Pfizer CEO Albert Bourla
© Associated Press/Giannis Papanikos
Pfizer CEO Albert Bourla on Saturday said people getting COVID-19 booster shots every four to five months is "not a good scenario" and argued that an annual vaccine would be a better approach to fighting the virus.

Bourla told the Hebrew publication N12 News in an exclusive interview that the best way to combat COVID-19 is a vaccine that can be administered every year, not with boosters received every few months, according to Reuters.

"This will not be a good scenario," he said when asked about people getting booster shots every four to five months, per the wire service. "What I'm hoping [is] that we will have a vaccine that you will have to do once a year."

"Once a year — it is easier to convince people to do it. It is easier for people to remember," he continued. "So from a public health perspective, it is an ideal situation."

Bourla said Pfizer was seeking to create a vaccine that could counter omicron in addition to other strains of the virus "that could be a solution."

Amid a surge in cases driven by the omicron variant, the Biden administration is encouraging Americans to get booster shots in addition to a full initial regimen of the COVID-19 vaccine.

President Biden's chief medical adviser, Anthony Fauci, said last November he hopes that if enough people get boosted, Americans "will not necessarily need" to get vaccinated every six months to a year.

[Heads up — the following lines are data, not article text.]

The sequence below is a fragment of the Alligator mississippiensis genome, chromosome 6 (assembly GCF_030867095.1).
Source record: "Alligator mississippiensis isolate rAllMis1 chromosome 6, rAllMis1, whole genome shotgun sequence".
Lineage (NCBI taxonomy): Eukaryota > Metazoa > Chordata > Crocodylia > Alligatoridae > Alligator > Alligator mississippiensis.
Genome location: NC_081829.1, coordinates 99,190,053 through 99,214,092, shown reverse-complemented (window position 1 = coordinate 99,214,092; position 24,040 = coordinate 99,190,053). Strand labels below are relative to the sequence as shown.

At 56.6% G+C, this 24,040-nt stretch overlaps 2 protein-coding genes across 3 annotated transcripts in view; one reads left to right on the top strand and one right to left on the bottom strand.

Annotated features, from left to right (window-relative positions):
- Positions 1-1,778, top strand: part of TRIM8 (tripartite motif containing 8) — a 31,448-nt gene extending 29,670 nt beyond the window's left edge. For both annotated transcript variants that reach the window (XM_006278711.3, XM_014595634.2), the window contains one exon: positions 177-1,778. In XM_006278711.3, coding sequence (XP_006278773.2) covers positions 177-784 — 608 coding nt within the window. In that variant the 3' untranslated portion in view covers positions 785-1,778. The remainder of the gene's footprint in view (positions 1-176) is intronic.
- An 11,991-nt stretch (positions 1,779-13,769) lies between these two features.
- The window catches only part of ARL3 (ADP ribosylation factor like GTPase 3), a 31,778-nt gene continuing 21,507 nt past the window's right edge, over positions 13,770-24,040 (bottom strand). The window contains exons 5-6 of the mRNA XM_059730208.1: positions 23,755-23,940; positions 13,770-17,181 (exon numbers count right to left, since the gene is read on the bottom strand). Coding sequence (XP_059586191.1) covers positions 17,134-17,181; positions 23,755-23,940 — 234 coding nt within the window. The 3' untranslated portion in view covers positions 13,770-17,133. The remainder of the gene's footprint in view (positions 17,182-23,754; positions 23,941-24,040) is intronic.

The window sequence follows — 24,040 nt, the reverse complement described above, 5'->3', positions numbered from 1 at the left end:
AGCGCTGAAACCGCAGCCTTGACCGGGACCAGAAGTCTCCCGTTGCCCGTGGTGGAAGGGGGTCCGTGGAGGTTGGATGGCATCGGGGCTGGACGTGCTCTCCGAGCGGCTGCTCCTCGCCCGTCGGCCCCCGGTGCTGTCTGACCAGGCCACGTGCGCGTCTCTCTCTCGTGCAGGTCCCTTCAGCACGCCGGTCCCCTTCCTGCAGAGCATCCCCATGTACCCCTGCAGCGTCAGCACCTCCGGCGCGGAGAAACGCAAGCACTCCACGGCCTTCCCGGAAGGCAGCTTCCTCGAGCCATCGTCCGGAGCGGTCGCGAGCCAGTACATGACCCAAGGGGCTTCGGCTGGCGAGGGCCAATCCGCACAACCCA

"We would hope — and this is something that we're looking at very carefully — that that third shot with the mRNA [vaccine] not only boosts you way up but increases the durability so that you will not necessarily need it every six months or a year," he said.

Pfizer rolled out its vaccine in late 2020 on emergency approval and in 2021, it became the only vaccine-maker to win full approval from the FDA. Pfizer is also the only company with authorization to give boosters to those aged 12 to 17 for the COVID-19 vaccine.

In the interview, Bourla also said Pfizer was working on a vaccine that could combat omicron.

"I do not know if we will have to use it, but we are working on the vaccine. We will know if it is the best solution only after we see the data," he said. "We know we will be able to mass-produce the vaccine, if necessary, because we are already building the infrastructure for production."